Following the Chancellor’s Spring Statement, HM Treasury has published an update to its November 2017 position paper in respect of corporate tax and the digital economy (original paper discussed here and updated paper available here).
The updated position paper sets out three key points: (1) the participation and engagement of users is an important aspect of value creation for certain digital businesses, (2) the preferred solution to tax this value creation is comprehensive tax reform at OECD-level, and (3) pending the development of multilateral solutions, the UK may implement interim measures (eg a turnover tax). This two-stage approach resonates with the leaked EU proposal for an interim ‘targeted solution’ (see our article here for a summary of the EU proposals).
The position paper outlines a distinction between (i) the role that customers serve in a business generally, and (ii) user participation, the latter being something more than just the mere collection of user data by looking to a broader, more active user relationship that is central to the way a business creates value. In this context, the Treasury considers it justifiable to reallocate profits within corporate groups to the jurisdictions in which users who create value are located, whilst voiding cutting across the arm’s length transfer pricing principle.
The position paper suggests that the value of user participation may be captured by reallocating a percentage share of residual profits (currently treated as realised in low or no tax head office or IP jurisdictions) to onshore jurisdictions where users are located. Recognising that user participation can be more or less material to different digital businesses, the paper proposes an approach whereby the relevant percentage share can be tailored to different business models following OECD guidance in this respect.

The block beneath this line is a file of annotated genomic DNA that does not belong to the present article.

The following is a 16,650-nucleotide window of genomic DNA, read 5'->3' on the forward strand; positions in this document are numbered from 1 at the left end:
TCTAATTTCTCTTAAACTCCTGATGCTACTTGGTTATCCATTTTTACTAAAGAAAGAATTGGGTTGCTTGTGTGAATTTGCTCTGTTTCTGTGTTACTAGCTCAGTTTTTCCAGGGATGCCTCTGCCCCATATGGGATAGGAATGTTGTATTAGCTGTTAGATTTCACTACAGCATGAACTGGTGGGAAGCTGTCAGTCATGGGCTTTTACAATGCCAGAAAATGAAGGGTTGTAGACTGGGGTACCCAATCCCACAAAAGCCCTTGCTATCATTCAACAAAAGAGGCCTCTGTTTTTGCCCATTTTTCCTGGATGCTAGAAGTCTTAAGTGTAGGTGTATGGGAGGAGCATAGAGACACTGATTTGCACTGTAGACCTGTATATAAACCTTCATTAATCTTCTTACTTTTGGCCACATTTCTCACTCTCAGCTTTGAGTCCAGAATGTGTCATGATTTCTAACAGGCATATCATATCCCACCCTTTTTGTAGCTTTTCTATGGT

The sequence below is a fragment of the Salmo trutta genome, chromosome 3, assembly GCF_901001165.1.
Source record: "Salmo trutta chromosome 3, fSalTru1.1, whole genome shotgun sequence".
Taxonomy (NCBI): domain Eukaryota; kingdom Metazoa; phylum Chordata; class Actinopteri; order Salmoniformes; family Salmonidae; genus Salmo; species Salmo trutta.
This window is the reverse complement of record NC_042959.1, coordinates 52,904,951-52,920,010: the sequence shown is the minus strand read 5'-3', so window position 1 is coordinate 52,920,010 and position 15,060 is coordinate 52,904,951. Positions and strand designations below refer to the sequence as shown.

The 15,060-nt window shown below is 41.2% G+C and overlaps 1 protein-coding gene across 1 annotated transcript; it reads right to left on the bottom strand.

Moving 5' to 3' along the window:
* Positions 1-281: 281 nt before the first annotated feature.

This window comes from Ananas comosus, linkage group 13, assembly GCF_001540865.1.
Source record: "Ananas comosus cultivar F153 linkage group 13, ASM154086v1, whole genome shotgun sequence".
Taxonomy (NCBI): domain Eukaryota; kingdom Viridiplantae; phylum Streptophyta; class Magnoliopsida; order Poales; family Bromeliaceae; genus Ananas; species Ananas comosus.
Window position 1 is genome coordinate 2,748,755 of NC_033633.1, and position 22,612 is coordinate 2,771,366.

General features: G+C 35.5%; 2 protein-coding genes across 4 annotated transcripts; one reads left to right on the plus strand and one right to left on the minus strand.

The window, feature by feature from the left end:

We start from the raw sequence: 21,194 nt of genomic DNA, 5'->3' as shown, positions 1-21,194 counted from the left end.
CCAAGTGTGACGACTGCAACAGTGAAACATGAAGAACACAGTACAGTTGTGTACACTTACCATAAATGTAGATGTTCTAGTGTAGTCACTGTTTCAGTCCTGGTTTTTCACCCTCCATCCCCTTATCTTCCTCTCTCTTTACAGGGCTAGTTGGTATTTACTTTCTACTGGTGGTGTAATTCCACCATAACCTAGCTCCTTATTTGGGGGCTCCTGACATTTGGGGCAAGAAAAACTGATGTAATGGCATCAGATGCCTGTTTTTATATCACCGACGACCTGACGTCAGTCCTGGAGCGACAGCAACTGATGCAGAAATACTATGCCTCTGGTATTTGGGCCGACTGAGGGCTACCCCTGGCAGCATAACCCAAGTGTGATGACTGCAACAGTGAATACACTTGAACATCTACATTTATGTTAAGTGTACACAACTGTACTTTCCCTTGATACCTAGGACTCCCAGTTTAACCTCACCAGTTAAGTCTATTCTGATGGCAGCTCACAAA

As emphasised in the leaked EU paper, this international reform will take some time to negotiate and implement, and so the Treasury suggests that the UK considers a turnover tax on certain digital businesses in the interim. The exact scope of this tax would need to be determined, but it is proposed (by way of example) that the revenues generated by online advertising businesses for adverts targeted at UK users would be chargeable to UK tax under this regime.
The Treasury will continue to consult on the proposals outlined, particularly on the scope of businesses that should fall within the proposed interim turnover tax and the revenues that should be chargeable. Written responses can be made by email to email@example.com or by post to HMRC’s Corporate Tax Team. Please contact your usual CMS representative if you require any assistance with a submission.
For more information in respect of changes affecting the digital economy in the UK and internationally, please see our articles: Leaked document reveals EU proposals for taxing the Digital Economy (here), EU proposals move ahead for a common corporate tax base (here), Europe Taxing the Digital Economy: could a turnover tax be on the horizon? (here), Taxing the Digital Economy: first steps by the UK (here), Public Input on Taxing the Digital Economy (here), and EU blacklist of tax havens and plans for taxing the digital economy (here).